MAY 07, 2018 7:22 AM PDT

Breast Milk: An Important Source of Protective Immune Cells

WRITTEN BY: Kara Marker

For the first time, scientists have identified innate lymphoid cells (ILCs) among the arsenal of protective cells transferred to newborn babies via breast milk. These cells have unique functions, providing protection for babies by boosting both the adaptive and the innate immune system.

In the past, scientists have studied macrophages as the most prevalent immune cell type in a mother’s breast milk. Now, a new study from scientists at the Medical College of Georgia at Augusta University shows that ILCs are present as well, and they are the cells responsible for directing the activity of macrophages.

While ILCs do not fight infections directly, they are capable of sending chemical messages via cytokines to macrophages and other immune cells in response to a pathogenic invasion. Macrophages are phagocytes, which means they engulf and digest bacteria and other dangerous, foreign objects.

Past studies have indicated ILCs to be important for inflammation, immunity, and tissue homeostasis. Interestingly, these cells play roles in both the adaptive and the innate immune systems, one specific and one non-specific. They have similar functions as T cells, but they do not express antigen receptors or undergo clonal selection and expansion.

"We think these cells help provide frontline immune protection for the baby," explained Dr. Jatinder Bhatia.

Bhatia and the other researchers identified all three of the known classes of ILCs in breast milk during the studies, with type 1 ILCs being the most prevalent. ILCs are transferred to baby via breastfeeding and survive in the gastrointestinal (GI) tract for several days. They also help the baby build the microbiome. ILC3s are especially important for forming the protective mucosal layer in the gut and responding to the microbiome as it eventually completes development.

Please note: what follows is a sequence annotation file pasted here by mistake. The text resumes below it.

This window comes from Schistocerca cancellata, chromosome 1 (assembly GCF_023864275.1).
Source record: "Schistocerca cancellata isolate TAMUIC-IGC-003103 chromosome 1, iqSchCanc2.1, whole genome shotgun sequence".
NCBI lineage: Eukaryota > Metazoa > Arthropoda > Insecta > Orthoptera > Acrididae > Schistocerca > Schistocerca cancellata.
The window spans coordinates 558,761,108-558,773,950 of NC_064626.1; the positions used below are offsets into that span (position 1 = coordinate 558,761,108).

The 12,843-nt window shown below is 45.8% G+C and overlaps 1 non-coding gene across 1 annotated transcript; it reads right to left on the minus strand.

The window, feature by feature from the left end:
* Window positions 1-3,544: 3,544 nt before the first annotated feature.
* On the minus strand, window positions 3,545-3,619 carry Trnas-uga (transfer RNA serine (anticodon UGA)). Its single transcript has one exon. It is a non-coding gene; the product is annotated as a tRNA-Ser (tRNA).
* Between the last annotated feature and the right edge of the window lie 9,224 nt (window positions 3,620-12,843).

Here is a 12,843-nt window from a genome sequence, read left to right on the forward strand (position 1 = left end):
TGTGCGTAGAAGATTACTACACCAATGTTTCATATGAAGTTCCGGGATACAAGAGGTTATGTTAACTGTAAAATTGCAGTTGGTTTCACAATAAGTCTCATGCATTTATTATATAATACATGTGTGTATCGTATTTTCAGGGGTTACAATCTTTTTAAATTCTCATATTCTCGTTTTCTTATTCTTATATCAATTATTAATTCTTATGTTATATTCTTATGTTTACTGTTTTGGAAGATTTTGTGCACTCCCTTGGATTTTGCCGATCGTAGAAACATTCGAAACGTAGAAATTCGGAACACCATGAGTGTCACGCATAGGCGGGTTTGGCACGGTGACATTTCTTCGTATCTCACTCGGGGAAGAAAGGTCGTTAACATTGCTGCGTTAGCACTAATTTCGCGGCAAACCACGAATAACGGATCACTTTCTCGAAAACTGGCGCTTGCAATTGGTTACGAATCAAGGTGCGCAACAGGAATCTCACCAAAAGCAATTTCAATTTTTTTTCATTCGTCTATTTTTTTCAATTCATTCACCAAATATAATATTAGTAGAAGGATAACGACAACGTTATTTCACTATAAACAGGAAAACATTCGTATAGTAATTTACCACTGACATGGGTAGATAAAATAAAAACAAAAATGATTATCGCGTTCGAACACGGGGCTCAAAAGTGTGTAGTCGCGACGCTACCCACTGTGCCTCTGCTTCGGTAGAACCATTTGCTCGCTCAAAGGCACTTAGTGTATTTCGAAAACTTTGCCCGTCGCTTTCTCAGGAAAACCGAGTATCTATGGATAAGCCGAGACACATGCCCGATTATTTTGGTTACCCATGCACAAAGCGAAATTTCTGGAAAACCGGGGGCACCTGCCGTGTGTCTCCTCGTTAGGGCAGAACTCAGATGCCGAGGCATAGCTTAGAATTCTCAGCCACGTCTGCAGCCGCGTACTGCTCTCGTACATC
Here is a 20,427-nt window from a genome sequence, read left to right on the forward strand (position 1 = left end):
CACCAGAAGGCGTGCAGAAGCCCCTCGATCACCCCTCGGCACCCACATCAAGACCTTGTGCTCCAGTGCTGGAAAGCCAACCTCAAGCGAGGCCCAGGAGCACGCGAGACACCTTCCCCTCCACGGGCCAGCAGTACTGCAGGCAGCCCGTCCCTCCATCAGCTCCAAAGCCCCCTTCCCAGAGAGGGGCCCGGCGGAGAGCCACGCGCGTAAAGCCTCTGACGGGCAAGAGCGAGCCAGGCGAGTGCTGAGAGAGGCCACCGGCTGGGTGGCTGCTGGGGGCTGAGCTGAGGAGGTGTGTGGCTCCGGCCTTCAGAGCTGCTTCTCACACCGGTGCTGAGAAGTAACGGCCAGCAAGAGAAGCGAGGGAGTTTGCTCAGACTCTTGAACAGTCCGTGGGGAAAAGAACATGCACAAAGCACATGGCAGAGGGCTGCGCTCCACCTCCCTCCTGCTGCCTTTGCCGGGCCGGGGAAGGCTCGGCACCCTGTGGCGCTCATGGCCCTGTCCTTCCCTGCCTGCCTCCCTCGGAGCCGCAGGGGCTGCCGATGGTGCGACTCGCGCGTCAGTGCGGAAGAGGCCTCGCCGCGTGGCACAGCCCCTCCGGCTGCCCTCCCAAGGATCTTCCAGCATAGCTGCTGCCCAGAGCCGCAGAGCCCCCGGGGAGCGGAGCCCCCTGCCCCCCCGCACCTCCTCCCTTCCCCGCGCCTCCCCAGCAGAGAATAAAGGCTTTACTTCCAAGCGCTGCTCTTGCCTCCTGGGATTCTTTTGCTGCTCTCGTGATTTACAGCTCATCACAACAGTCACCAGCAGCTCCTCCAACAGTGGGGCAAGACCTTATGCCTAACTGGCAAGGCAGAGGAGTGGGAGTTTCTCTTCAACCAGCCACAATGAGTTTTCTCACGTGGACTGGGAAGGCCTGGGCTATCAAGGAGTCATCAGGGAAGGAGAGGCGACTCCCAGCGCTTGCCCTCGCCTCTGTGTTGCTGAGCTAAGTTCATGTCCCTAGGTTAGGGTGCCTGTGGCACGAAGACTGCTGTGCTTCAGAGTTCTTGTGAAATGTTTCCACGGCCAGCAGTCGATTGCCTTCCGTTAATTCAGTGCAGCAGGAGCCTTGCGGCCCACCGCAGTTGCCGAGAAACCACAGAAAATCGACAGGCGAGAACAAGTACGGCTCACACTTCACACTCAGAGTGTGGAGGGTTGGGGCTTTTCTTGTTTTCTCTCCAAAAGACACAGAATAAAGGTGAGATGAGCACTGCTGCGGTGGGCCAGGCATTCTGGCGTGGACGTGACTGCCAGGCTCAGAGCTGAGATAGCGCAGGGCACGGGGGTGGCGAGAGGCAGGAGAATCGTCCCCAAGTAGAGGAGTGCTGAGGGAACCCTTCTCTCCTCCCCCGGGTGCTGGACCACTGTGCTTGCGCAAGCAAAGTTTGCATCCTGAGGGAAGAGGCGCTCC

While helping babies fight infections, breast milk ILCs also protect the mother from getting an infection from the baby during breastfeeding, completing a “feedback loop” as described by study scientists Dr. Jack Yu.

In addition to gaining the benefits of ILCs, breastfeeding is also helpful by lowering the risk of asthma, leukemia, obesity, ear infections, eczema, type 2 diabetes, and other health conditions for babies as they grow. Breastfeeding is also associated with a lower risk of type 2 diabetes, breast cancer, and ovarian cancer for mothers.

The present study was published in the journal JAMA Pediatrics.

Sources: Science, Womenshealth.gov, Medical College of Georgia at Augusta University

About the Author
I am a scientific journalist and enthusiast, especially in the realm of biomedicine. I am passionate about conveying the truth in scientific phenomena and subsequently improving health and public awareness. Sometimes scientific research needs a translator to effectively communicate the scientific jargon present in significant findings. I plan to be that translating communicator, and I hope to decrease the spread of misrepresented scientific phenomena! Check out my science blog: ScienceKara.com.
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